THE US ambassador to Japan will for the first time attend the anniversary ceremony of the atomic bombing of Hiroshima on August 6.
The decision by the US to send John Roos to the annual commemoration of the 1945 US nuclear attack was welcomed by the Japanese government.
“I believe his attendance will be an opportunity to gain understanding of our country’s strong hope for nuclear disarmament, (our) hope never to allow the terrible devastation of atomic bombings to happen again,” Chief Cabinet Secretary Yoshito Sengoku said.
The move follows Japan’s capitulation to the US on its now abandoned plans to shift the Futenma US marines base off the southern island of Okinawa.
But the decision to send Mr Roos, who reportedly has close ties to US President Barack Obama, is thought to be more about Mr Obama’s strong stance on nuclear disarmament.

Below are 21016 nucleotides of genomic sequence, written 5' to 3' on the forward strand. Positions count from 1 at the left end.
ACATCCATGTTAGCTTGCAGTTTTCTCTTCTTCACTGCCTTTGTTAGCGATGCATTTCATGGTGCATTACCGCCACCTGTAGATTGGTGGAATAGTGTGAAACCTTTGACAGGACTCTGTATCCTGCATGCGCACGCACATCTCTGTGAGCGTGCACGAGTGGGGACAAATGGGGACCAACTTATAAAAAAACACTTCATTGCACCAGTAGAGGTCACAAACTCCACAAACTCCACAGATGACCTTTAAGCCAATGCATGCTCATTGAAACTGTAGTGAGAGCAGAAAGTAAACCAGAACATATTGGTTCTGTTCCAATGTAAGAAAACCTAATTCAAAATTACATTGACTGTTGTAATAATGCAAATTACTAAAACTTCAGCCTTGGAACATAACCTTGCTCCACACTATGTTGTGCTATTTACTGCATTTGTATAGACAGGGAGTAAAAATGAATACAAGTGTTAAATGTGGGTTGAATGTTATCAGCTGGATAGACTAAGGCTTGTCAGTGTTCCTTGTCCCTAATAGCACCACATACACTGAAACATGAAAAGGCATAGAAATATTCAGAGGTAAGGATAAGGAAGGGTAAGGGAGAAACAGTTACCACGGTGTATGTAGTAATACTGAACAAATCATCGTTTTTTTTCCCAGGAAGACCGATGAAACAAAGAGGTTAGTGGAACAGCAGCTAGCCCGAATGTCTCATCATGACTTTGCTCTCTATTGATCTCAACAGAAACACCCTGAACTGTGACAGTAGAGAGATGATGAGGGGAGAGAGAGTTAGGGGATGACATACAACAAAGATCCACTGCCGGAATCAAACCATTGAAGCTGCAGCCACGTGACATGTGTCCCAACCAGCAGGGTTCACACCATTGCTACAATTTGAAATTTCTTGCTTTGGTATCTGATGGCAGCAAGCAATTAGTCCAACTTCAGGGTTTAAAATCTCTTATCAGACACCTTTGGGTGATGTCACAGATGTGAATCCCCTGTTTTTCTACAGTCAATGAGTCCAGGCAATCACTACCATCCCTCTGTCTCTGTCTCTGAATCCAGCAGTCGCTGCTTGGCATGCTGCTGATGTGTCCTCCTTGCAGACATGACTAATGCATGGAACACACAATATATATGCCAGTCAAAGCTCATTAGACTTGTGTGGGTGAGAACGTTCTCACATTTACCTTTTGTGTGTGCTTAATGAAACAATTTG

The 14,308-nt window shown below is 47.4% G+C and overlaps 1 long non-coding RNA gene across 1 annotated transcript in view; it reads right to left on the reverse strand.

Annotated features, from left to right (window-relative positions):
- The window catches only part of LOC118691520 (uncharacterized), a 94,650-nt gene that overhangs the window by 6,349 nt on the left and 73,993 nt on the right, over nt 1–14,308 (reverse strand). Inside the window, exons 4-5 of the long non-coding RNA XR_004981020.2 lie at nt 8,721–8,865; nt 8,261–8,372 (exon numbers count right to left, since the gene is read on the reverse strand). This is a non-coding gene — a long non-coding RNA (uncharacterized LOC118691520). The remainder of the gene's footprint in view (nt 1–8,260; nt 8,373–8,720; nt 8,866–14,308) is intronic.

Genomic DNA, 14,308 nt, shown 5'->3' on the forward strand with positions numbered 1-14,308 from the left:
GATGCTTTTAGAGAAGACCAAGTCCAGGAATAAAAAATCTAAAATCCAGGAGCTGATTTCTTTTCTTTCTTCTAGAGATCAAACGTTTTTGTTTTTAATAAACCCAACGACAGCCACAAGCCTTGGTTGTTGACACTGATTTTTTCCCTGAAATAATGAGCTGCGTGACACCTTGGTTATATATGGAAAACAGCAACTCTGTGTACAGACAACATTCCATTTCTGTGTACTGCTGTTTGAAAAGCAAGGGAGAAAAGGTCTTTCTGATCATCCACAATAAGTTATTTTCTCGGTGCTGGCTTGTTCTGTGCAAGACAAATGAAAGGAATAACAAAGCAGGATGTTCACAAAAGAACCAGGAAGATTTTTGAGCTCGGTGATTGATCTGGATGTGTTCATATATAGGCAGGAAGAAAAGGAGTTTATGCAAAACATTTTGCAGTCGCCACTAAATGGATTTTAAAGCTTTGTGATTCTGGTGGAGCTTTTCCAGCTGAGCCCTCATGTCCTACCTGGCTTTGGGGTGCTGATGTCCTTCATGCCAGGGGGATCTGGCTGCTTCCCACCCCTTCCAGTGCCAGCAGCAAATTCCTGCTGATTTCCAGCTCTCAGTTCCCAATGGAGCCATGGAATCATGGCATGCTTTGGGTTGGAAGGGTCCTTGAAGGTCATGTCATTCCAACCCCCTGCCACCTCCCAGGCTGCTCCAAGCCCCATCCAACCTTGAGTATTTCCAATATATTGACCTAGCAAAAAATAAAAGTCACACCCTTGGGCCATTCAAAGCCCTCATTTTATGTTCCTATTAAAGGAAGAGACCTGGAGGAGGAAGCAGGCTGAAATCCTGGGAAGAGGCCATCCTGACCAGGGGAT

Asked whether the decision to send a US representative to the event had any special meaning, State Department spokesman Phillip Crowley said: “We thought it was the right thing to do.”
He declined to say whether Mr Roos would also attend the memorial service for the bombing of Nagasaki on August 9, which killed about 74,000 people.
The city of Hiroshima has been asking nuclear-weapon states, including the US, to send representatives to the ceremony since 1988, even though anti-US sentiment persists in the region.
Japan is hoping Mr Obama will visit Hiroshima when he attends the APEC summit in Yokohama, southwest of Tokyo, in November. The US President met with Hiroshima Mayor Tadatoshi Akiba at the White House in January, and was quoted by Mr Akiba as telling him, “I would like to come”.
Mr Roos visited Hiroshima last October and toured the Peace Memorial Park and the A-Bomb Dome, a symbol of the devastation caused by the attack, which killed about 140,000 people.